GLAAD, the nation’s leading LGBT media advocacy organization, released their first annual Studio Responsibility Index, which looks at the quantity, quality and diversity of images of LGBT characters in films from the six major studios during 2012.
Out of the 101 films released in 2012, there were only 14 that included characters that identified as lesbian, gay or bisexual. Most of those were only minor or cameo roles. There were no transgender characters.
Half of those films featured gay male characters (55.6%), lesbian characters made up 33% and bisexual characters made up 11%. Male characters represented 63% of the LGBT images onscreen and women only 37%.
There were 31 characters counted and of those 17 were white, four were African American and one was Latino. The majority of LGBT characters were found in comedies. Genre films (action, sci-fi, horror) made up the majority of 2012 releases, but only three had LGBT characters. And only one of 21 dramas, one of four documentaries and none of the family/animated films released had LGBT characters.
Alongside the Studio Responsibility Index, GLAAD has also created their own version of the Bechdel Test. The Vito Russo Test, named after the GLAAD co-founder and famed film historian. The criteria, below (text courtesy of GLAAD), is what GLAAD hopes that more mainstream films will reach in the future.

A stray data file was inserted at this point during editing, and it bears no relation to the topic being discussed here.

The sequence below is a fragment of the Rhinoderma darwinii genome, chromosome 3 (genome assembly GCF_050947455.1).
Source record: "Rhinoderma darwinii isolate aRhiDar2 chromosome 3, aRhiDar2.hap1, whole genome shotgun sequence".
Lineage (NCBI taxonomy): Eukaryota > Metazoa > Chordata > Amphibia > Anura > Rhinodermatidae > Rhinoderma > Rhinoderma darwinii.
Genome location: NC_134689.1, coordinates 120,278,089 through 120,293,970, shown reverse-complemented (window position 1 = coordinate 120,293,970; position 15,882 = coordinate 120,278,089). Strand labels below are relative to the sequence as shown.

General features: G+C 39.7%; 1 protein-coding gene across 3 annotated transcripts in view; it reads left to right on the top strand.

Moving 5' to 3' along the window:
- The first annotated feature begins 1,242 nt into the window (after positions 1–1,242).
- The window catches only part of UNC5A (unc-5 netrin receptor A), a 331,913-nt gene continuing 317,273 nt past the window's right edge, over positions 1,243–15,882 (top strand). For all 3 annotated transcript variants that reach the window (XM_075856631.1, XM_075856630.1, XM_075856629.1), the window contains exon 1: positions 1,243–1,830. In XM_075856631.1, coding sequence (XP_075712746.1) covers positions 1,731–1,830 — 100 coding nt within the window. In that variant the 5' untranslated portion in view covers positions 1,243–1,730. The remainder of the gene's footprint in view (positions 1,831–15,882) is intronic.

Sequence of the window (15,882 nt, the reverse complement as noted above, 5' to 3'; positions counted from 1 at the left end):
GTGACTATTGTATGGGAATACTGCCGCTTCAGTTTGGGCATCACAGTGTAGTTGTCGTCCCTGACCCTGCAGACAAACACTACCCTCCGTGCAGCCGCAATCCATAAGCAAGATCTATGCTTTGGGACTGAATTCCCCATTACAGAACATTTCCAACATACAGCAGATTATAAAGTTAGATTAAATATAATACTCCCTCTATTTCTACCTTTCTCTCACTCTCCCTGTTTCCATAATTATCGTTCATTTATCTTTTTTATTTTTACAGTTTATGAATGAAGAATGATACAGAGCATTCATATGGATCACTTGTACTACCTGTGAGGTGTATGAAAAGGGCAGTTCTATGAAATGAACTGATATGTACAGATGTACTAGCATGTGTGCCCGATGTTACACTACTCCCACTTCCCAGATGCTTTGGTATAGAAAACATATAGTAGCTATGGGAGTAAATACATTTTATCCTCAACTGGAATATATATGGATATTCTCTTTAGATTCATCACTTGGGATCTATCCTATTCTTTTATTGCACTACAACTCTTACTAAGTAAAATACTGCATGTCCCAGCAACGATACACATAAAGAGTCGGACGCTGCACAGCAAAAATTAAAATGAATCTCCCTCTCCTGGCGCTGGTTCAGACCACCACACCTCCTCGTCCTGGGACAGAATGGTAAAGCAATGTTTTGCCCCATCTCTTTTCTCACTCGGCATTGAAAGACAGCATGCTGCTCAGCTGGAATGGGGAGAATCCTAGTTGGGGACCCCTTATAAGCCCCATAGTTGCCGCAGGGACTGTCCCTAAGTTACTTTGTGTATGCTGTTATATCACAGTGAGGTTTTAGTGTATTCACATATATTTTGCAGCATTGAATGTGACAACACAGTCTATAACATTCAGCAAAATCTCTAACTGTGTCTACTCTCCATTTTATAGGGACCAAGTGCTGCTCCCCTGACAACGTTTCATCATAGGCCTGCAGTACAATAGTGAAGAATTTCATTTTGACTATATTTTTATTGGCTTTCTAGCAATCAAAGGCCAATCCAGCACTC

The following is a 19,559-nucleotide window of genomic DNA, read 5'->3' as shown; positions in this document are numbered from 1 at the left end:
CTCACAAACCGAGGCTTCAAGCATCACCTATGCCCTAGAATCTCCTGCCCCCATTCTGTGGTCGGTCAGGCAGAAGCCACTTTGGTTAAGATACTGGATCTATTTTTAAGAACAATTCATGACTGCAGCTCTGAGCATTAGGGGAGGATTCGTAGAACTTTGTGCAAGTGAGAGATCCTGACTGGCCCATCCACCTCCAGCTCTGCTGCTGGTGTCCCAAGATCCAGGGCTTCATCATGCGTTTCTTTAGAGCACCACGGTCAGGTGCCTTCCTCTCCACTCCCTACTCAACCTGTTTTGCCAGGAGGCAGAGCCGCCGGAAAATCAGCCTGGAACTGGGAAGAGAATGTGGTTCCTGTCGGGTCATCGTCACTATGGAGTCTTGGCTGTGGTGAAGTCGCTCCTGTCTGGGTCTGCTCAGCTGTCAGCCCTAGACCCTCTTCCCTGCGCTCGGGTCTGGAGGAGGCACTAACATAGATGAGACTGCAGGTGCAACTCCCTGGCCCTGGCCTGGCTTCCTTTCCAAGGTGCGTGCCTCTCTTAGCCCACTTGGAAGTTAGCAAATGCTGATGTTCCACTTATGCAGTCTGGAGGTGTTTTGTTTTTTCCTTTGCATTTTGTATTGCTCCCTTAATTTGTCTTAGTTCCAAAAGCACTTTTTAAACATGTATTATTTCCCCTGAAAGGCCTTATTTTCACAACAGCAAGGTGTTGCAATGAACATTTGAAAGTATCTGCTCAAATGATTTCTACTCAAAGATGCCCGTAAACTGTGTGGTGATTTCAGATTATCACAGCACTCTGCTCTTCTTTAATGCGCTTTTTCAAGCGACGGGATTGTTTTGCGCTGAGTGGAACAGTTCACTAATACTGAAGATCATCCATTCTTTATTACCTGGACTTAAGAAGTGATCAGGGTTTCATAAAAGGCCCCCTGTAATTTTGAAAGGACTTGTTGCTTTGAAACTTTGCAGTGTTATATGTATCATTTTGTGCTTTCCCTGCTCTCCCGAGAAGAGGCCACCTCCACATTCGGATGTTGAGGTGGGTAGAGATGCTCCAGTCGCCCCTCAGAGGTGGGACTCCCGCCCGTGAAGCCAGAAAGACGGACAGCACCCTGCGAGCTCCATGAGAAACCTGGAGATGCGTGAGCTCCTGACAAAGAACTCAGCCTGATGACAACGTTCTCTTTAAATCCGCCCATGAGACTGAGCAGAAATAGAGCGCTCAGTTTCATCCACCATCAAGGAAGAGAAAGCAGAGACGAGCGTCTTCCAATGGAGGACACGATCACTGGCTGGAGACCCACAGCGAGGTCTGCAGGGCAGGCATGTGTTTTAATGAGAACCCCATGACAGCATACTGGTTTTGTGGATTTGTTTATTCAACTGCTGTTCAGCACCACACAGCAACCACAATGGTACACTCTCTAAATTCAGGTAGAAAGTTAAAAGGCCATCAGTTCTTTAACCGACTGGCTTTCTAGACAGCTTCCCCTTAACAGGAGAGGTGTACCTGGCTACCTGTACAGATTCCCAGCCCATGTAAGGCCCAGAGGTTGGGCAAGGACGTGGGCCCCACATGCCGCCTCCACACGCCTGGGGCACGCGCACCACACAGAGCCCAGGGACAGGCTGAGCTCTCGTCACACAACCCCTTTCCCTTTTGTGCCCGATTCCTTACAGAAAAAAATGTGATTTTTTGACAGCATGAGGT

1. The film contains a character that is identifiably lesbian, gay, bisexual, and/or transgender (LGBT).
2. That character must not be solely or predominantly defined by their sexual orientation or gender identity (i.e. the character is made up of the same
sort of unique character traits commonly used to differentiate straight characters from one another).
3. The LGBT character must be tied into the plot in such a way that their removal would have a significant effect. Meaning they are not there to simply
provide colorful commentary, paint urban authenticity, or (perhaps most commonly) set up a punchline; the character should matter.
Only 6 films, of the 14, passed the Vito Russo test for 2012. A recent Atlantic article discussed the Vito Russo and the newly minted Mako Mori Test, which came out of sci-fi fangirl Tumblr discussion of this summer’s action flick Pacific Rim, in comparison to the Bechdel Test.
GLAAD will release the next Studio Responsibility Index in 2014.